PROPER USE OF PEREMTORY CHALLENGES IN JURY TRIALS
Stephen E. Arthur
A “peremptory challenge” is an objection to a prospective juror that may be asserted without stating a reason or cause. Peremptory challenges are governed by Trial Rule 47 and Indiana Jury Rule 18. The peremptory challenge has “very old credentials” in
If it appears to the court that a particular peremptory challenge may have been used in a constitutionally impermissible manner, the court upon its own initiative may (a) inform the parties of the reasons for its concern, (b) require the party exercising the challenge to explain its reasons for the challenge, and (c) deny the challenge if the proffered basis is constitutionally impermissible.
Jury Rule 18(d) is modeled after the 3-part analysis established by the United States Supreme Court in Batson v. Kentucky, 476 U.S. 79 (1986). That case, a criminal action, held the Equal Protection Clause forbids a prosecutor from peremptorily challenging potential jurors solely on the basis of race, or on the assumption that jurors of one race will be unable to impartially consider the state’s case against a defendant of the same race. Batson has been extended to prevent a criminal defendant’s attorney from engaging in purposeful racial discrimination when exercising a peremptory challenge, Georgia v. McCollum, 505 U.S. 42 (1992), and the Batson procedure is also applicable to Indiana civil actions. See,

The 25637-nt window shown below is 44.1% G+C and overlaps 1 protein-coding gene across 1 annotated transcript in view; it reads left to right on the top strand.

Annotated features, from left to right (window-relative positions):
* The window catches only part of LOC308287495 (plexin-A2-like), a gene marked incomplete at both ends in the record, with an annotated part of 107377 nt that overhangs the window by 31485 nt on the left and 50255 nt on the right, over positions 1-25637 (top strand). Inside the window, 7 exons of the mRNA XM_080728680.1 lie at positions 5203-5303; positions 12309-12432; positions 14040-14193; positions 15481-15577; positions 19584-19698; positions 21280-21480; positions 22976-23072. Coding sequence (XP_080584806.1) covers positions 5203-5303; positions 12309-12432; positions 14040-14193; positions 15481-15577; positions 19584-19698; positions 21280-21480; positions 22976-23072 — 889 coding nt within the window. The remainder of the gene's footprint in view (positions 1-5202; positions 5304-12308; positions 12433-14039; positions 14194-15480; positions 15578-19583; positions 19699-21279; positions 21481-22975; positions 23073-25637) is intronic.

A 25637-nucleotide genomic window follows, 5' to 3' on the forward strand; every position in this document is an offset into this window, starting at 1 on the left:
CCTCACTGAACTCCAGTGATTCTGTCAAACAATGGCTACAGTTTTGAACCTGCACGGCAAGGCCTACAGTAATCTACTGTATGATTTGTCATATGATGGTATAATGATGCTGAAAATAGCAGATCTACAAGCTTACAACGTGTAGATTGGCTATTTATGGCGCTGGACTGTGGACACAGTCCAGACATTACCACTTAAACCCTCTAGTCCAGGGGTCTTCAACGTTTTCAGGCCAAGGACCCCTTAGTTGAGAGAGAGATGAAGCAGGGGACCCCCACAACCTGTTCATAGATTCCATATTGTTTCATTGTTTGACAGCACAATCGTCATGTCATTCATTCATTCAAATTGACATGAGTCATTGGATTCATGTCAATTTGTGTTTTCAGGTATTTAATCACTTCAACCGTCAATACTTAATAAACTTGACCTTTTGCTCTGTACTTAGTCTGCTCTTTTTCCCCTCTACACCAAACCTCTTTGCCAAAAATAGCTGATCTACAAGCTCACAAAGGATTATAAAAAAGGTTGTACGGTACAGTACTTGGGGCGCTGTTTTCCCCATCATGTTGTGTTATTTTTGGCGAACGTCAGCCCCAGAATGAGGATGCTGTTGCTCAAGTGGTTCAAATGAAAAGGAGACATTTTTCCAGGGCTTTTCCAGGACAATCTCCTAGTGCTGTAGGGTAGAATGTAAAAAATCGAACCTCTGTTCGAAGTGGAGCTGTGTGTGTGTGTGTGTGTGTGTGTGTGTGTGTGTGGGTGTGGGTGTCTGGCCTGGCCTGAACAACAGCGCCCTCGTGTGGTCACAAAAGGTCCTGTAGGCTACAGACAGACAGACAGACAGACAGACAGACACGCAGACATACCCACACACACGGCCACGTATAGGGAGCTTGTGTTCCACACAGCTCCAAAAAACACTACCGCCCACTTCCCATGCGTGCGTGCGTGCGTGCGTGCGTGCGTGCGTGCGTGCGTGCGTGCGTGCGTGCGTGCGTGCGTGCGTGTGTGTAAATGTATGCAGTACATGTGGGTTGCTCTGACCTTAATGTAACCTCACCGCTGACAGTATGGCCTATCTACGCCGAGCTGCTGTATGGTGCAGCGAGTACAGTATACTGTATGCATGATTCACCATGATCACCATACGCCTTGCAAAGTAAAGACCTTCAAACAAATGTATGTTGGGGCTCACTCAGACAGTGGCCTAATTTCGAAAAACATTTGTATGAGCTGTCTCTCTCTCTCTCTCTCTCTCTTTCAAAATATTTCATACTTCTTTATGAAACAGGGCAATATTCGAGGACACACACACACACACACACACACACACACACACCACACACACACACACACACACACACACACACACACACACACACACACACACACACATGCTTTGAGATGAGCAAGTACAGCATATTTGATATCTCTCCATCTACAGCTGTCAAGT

In Jeter, a jury found Jeter guilty of murder in the shooting death of an Indiana State Trooper. On appeal, Jeter challenged a trial court ruling that denied him the ability to strike a white juror following a Batson proceeding. During voir dire, Jeter used his first nine peremptory challenges to exclude six white males and three white females. The State objected on grounds that Jeter had excluded these jurors on the basis of race and perhaps gender. Initially, the trial court overruled these objections. However, when Jeter attempted to use his next and 10th peremptory challenge to exclude a nineteen-year-old white male (“Juror 212”), the State again objected. This time the trial court initiated a Batson analysis and instructed Jeter to demonstrate a race-neutral reason for striking Juror 212. Jeter responded that Juror 212’s father was a police officer, his grandfather had been a local attorney and judge, and the juror had responded “I guess not” when asked if he could think of any murders that were not suitable for the death penalty. Although the reasons given for striking Juror 212 constituted a “race-neutral” explanation under Indiana law, the trial court rejected Jeter’s explanation, calling it a “pretext,” and disallowed the peremptory challenge.
On transfer, Jeter argued that his “pattern” of striking whites from the jury was the “inevitable consequence” of a jury pool that was predominately white, and that striking white jurors was part of a trial strategy intended to secure a more racially diverse jury. In rejecting this argument, the Supreme Court stated a number of principles that amplify the intended application of Batson. First, a peremptory challenge may not be used to offset the effects of a predominately white jury pool. Second, the trial court is not bound to accept a valid race-neutral explanation where the court concludes the striking party has used the peremptory challenge to advance purposeful racial discrimination. Third, although the ultimate burden of persuasion regarding purposeful discrimination rests with the party opposing the strike, it is the trial court’s duty to determine the “persuasiveness of the justification” and deny the challenge if it is constitutionally impermissible.